DETROIT — Talks between the United Auto Workers union and General Motors “have taken a turn for the worse,” according to the union’s chief negotiator, suggesting that no immediate end is in sight for the auto industry’s longest strike in decades.
The setback in talks followed several days of reported progress between the two sides. They hope to reach a new four-year deal. Terry Dittes, the vice president of the United Auto Workers union negotiating team, sent a letter to members midday Sunday saying that the union found the company’s latest contract proposal to be totally unacceptable to the union.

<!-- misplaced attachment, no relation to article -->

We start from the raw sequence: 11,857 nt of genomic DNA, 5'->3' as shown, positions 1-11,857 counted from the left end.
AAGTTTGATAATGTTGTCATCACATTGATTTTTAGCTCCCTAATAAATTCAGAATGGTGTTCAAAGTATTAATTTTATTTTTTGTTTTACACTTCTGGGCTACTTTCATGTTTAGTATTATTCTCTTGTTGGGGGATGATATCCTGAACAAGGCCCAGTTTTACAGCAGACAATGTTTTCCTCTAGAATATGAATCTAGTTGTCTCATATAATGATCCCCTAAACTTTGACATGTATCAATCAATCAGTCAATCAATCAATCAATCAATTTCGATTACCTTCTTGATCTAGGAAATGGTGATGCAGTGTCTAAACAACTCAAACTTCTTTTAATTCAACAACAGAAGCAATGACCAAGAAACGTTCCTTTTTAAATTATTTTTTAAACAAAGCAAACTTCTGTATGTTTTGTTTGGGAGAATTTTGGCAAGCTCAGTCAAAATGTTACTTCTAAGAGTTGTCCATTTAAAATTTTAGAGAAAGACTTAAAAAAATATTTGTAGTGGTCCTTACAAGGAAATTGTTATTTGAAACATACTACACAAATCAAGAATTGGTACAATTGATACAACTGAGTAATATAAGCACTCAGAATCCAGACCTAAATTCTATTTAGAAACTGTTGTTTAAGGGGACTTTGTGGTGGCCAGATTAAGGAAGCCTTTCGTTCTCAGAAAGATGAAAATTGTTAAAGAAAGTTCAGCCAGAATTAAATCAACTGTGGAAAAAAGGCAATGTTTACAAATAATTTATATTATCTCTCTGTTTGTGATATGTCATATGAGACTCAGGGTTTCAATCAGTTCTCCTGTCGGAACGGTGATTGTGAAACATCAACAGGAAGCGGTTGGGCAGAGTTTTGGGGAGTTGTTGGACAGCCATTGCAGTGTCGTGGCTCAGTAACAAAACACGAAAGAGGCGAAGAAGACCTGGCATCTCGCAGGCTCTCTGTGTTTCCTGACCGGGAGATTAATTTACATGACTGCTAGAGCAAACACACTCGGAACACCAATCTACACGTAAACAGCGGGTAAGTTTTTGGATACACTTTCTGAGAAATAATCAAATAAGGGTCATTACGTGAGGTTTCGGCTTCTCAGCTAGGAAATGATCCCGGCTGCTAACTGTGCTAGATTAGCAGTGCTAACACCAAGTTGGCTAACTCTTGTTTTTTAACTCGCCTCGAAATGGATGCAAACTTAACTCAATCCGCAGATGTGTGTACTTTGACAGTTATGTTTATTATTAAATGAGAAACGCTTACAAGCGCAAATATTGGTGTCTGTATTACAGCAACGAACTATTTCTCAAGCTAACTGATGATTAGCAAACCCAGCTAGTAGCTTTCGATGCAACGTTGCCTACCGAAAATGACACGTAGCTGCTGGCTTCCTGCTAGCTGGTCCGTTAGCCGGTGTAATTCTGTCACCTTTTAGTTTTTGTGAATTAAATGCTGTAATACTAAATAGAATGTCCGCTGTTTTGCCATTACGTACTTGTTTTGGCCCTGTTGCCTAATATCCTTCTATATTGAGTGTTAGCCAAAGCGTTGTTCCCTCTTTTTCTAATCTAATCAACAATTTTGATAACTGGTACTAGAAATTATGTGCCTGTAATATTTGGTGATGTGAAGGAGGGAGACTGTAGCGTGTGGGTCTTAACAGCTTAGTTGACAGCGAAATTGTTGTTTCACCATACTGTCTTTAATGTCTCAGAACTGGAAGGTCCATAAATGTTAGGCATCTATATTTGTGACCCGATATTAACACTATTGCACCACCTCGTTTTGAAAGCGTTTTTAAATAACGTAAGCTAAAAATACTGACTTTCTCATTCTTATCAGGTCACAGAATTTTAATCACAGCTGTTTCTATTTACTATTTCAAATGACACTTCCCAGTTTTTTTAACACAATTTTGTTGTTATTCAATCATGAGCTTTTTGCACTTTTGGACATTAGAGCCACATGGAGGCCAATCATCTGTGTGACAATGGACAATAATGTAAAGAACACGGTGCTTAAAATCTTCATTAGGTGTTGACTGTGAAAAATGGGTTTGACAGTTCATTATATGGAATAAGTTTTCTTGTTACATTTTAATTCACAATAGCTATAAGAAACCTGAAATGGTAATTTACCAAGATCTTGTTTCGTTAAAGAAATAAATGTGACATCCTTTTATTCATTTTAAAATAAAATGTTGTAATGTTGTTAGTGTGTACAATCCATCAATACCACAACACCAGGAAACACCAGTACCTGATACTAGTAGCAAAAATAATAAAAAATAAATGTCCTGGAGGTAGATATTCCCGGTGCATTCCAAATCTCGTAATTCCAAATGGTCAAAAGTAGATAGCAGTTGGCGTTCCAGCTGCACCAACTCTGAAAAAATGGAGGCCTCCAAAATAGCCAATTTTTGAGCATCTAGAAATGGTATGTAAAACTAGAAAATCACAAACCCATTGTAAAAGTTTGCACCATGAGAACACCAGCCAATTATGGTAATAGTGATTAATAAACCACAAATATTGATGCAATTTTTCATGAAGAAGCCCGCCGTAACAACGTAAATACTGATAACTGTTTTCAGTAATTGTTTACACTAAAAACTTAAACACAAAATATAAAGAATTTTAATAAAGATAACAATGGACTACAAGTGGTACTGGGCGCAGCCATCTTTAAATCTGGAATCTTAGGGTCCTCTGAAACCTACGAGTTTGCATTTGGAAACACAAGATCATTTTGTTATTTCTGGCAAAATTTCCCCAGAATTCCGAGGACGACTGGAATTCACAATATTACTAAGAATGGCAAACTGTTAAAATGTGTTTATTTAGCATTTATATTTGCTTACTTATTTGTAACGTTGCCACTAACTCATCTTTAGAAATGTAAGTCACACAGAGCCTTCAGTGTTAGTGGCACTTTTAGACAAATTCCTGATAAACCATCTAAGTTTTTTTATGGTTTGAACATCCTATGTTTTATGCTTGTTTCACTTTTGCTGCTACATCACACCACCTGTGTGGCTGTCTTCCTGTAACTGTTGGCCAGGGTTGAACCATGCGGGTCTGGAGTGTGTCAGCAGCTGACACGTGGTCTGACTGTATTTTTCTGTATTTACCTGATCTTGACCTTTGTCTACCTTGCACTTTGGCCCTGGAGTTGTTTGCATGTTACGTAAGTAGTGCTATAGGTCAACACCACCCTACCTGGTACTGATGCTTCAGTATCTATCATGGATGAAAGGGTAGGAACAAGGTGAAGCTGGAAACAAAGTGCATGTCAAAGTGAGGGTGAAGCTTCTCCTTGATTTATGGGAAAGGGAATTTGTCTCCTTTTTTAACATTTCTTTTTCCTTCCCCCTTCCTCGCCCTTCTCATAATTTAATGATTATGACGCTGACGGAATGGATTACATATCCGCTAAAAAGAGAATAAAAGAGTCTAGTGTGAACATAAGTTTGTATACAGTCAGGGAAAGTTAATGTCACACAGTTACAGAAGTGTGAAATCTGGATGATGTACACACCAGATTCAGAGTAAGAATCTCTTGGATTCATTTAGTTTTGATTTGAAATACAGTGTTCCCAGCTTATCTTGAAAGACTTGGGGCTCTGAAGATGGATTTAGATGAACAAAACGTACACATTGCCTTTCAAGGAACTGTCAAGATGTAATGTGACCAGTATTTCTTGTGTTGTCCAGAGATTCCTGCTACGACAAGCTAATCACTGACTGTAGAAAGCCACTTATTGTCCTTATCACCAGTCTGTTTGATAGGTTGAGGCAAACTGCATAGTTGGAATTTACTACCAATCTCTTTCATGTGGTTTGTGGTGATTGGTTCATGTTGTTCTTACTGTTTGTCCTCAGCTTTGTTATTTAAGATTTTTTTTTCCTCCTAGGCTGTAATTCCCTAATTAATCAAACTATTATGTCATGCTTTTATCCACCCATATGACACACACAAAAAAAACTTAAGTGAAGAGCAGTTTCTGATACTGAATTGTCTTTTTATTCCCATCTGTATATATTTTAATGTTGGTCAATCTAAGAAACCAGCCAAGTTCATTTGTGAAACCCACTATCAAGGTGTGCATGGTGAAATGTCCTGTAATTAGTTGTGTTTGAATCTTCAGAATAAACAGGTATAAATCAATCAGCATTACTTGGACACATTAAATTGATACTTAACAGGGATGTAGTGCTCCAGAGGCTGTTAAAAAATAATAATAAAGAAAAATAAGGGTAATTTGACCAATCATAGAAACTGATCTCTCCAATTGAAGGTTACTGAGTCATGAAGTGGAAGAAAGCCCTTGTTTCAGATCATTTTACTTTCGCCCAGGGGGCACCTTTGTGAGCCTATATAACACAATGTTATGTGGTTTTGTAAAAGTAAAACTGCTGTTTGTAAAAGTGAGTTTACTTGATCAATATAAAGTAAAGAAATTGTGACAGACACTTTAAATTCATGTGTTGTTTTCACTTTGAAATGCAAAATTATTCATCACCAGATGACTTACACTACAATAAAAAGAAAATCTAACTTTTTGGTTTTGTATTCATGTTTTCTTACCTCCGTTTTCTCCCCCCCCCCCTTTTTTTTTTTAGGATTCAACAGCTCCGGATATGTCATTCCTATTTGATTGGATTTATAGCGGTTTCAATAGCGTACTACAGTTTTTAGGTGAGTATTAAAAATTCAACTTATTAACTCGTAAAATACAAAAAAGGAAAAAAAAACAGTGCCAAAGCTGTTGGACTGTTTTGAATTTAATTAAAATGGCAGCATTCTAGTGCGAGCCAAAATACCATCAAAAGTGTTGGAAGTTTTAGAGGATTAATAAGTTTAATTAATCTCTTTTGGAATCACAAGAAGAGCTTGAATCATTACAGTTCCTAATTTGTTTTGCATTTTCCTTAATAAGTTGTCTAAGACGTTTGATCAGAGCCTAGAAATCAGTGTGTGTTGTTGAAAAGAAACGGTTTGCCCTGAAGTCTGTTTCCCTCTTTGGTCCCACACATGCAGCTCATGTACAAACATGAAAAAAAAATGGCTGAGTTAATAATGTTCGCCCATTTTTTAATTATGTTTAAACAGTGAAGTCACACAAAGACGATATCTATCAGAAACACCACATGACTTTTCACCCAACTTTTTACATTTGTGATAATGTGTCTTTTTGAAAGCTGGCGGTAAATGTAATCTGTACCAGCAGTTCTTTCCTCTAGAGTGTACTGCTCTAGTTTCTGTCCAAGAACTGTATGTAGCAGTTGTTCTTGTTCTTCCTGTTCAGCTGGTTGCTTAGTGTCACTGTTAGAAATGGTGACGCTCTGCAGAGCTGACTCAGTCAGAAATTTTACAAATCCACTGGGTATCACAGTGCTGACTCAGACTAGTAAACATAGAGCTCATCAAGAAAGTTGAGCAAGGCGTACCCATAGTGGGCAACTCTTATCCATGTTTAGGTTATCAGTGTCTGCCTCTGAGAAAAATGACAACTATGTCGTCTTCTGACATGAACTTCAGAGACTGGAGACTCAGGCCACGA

“They reverted back to their last rejected proposal and made little change,” said Dittes’ letter. He said the union negotiators “could not be more disappointed” in GM’s position.
With nearly 50,000 GM employees on strike, this is the largest work stoppage at any US business since the last time auto workers struck GM in 2007. But that strike was over in less than three days. This strike is now in its 21st day.
“We continue to negotiate in good faith with very good proposals that benefit employees today and builds a stronger future for all of us,” GM said in a statement. “We are committed to continuing discussions around the clock to reach a resolution.”
Despite the setback, the two sides are continuing to talk Sunday according to the UAW.